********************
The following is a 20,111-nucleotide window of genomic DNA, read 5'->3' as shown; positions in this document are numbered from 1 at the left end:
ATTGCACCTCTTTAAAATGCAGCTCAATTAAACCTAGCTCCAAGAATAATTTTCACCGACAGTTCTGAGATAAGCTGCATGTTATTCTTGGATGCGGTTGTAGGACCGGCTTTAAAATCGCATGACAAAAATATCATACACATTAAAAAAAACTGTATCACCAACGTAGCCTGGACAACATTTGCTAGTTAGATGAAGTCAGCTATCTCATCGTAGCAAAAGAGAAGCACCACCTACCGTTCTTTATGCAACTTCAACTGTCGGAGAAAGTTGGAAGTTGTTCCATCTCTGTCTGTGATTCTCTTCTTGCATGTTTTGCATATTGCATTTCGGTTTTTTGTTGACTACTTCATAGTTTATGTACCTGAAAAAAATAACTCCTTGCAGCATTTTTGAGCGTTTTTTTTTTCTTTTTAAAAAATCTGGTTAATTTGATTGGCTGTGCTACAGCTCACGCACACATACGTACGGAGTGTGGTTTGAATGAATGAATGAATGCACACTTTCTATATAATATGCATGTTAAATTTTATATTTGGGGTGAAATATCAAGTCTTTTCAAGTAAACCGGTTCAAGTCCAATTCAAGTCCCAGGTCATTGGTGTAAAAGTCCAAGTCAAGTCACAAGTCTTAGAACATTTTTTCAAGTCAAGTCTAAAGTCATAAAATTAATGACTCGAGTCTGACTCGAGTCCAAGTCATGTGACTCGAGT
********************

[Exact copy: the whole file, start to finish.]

The following is a 20,111-nucleotide window of genomic DNA, read 5'->3' as shown; positions in this document are numbered from 1 at the left end:
ATTGCACCTCTTTAAAATGCAGCTCAATTAAACCTAGCTCCAAGAATAATTTTCACCGACAGTTCTGAGATAAGCTGCATGTTATTCTTGGATGCGGTTGTAGGACCGGCTTTAAAATCGCATGACAAAAATATCATACACATTAAAAAAAACTGTATCACCAACGTAGCCTGGACAACATTTGCTAGTTAGATGAAGTCAGCTATCTCATCGTAGCAAAAGAGAAGCACCACCTACCGTTCTTTATGCAACTTCAACTGTCGGAGAAAGTTGGAAGTTGTTCCATCTCTGTCTGTGATTCTCTTCTTGCATGTTTTGCATATTGCATTTCGGTTTTTTGTTGACTACTTCATAGTTTATGTACCTGAAAAAAATAACTCCTTGCAGCATTTTTGAGCGTTTTTTTTTTCTTTTTAAAAAATCTGGTTAATTTGATTGGCTGTGCTACAGCTCACGCACACATACGTACGGAGTGTGGTTTGAATGAATGAATGAATGCACACTTTCTATATAATATGCATGTTAAATTTTATATTTGGGGTGAAATATCAAGTCTTTTCAAGTAAACCGGTTCAAGTCCAATTCAAGTCCCAGGTCATTGGTGTAAAAGTCCAAGTCAAGTCACAAGTCTTAGAACATTTTTTCAAGTCAAGTCTAAAGTCATAAAATTAATGACTCGAGTCTGACTCGAGTCCAAGTCATGTGACTCGAGT